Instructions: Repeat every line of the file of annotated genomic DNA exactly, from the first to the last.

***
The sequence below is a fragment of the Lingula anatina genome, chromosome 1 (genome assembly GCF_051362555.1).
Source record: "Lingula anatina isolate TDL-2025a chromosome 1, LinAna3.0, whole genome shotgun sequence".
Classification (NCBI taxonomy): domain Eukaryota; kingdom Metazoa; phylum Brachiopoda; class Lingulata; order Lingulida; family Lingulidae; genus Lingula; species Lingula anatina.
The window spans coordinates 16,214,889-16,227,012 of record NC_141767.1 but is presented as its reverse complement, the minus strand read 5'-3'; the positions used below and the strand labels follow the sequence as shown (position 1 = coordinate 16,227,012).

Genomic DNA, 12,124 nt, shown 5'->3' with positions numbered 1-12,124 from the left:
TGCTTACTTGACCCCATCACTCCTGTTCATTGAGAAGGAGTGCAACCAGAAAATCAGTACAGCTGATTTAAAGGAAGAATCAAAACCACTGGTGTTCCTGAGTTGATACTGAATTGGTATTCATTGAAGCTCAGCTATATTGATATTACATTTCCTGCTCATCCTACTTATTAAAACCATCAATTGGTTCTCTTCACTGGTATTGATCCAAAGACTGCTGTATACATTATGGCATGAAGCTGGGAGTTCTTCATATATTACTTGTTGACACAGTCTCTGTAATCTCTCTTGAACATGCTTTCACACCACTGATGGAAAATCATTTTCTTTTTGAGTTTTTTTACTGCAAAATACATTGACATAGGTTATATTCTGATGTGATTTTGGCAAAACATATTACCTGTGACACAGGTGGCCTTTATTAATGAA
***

The sequence below is a fragment of the Lingula anatina genome, chromosome 1 (genome assembly GCF_051362555.1).
Source record: "Lingula anatina isolate TDL-2025a chromosome 1, LinAna3.0, whole genome shotgun sequence".
Classification (NCBI taxonomy): domain Eukaryota; kingdom Metazoa; phylum Brachiopoda; class Lingulata; order Lingulida; family Lingulidae; genus Lingula; species Lingula anatina.
The window spans coordinates 16,214,889-16,227,012 of record NC_141767.1 but is presented as its reverse complement, the minus strand read 5'-3'; the positions used below and the strand labels follow the sequence as shown (position 1 = coordinate 16,227,012).

Genomic DNA, 12,124 nt, shown 5'->3' with positions numbered 1-12,124 from the left:
TGCTTACTTGACCCCATCACTCCTGTTCATTGAGAAGGAGTGCAACCAGAAAATCAGTACAGCTGATTTAAAGGAAGAATCAAAACCACTGGTGTTCCTGAGTTGATACTGAATTGGTATTCATTGAAGCTCAGCTATATTGATATTACATTTCCTGCTCATCCTACTTATTAAAACCATCAATTGGTTCTCTTCACTGGTATTGATCCAAAGACTGCTGTATACATTATGGCATGAAGCTGGGAGTTCTTCATATATTACTTGTTGACACAGTCTCTGTAATCTCTCTTGAACATGCTTTCACACCACTGATGGAAAATCATTTTCTTTTTGAGTTTTTTTACTGCAAAATACATTGACATAGGTTATATTCTGATGTGATTTTGGCAAAACATATTACCTGTGACACAGGTGGCCTTTATTAATGAA